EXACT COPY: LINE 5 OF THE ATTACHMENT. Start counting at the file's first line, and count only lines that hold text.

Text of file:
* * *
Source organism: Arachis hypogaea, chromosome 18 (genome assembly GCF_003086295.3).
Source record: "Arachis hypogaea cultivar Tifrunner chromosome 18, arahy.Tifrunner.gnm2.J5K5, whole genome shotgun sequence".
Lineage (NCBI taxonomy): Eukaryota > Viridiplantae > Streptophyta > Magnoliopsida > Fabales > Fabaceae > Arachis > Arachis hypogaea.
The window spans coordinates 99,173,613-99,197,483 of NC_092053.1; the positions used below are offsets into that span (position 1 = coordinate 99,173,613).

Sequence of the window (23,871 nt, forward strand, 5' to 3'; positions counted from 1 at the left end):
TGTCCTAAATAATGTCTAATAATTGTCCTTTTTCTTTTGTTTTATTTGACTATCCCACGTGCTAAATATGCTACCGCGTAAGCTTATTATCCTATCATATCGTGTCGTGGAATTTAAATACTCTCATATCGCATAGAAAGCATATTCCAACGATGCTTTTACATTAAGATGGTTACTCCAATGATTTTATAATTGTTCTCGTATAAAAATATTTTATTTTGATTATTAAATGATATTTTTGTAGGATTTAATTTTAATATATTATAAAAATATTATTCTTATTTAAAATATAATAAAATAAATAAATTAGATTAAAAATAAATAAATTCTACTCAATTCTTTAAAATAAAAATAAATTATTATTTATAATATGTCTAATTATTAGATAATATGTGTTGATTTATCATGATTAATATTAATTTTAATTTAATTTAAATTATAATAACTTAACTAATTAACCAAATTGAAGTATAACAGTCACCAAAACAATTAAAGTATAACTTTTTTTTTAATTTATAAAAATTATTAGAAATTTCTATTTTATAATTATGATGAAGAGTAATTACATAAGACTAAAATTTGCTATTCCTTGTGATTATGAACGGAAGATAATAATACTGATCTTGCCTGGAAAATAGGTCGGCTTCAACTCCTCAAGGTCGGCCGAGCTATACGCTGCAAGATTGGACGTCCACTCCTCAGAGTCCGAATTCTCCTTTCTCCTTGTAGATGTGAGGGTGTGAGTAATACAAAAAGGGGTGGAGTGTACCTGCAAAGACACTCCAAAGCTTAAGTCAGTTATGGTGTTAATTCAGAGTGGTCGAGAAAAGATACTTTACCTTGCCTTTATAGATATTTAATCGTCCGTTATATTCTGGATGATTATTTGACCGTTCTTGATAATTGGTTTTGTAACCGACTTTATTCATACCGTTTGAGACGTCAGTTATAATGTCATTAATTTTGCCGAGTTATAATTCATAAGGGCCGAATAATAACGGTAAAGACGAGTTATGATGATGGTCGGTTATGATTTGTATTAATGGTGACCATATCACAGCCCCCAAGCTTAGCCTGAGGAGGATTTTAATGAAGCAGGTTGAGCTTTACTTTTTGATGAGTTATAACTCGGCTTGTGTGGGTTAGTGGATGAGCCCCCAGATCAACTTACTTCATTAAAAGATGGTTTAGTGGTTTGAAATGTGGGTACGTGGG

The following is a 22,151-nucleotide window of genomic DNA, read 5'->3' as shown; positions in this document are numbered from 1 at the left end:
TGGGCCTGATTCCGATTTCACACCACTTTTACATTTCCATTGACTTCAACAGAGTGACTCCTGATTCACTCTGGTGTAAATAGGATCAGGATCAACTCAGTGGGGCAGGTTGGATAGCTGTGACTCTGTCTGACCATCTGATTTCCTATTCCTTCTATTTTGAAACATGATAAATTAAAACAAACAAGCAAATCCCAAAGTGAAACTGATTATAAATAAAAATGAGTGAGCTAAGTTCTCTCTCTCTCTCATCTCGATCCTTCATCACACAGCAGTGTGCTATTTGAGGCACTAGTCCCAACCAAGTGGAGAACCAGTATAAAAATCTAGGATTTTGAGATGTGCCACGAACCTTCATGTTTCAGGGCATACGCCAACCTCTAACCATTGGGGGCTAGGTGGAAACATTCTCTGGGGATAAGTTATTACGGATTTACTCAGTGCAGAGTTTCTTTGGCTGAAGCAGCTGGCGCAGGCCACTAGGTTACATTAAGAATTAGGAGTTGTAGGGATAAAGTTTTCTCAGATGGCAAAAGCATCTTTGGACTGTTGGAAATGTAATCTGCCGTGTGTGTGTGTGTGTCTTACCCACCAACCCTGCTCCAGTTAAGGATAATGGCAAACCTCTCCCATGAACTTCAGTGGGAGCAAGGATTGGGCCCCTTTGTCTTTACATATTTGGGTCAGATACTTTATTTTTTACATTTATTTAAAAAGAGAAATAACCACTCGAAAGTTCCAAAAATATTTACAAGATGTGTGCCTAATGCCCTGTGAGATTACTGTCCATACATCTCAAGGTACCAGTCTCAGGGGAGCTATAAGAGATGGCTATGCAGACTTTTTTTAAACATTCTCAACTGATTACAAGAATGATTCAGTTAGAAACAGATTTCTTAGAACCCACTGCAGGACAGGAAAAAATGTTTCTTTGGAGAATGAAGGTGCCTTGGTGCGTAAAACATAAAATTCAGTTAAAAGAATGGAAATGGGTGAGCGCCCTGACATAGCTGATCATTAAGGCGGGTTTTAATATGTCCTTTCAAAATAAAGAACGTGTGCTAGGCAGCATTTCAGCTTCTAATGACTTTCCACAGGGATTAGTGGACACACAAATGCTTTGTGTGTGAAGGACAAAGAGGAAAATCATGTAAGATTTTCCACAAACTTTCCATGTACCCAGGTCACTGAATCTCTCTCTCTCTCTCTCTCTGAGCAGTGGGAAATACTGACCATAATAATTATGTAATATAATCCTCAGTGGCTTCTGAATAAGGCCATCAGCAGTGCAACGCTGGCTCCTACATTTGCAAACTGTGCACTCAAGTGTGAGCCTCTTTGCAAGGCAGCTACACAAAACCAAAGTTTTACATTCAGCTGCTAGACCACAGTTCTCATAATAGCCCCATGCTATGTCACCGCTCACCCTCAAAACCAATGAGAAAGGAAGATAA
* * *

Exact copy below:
Sequence of the window (23,871 nt, forward strand, 5' to 3'; positions counted from 1 at the left end):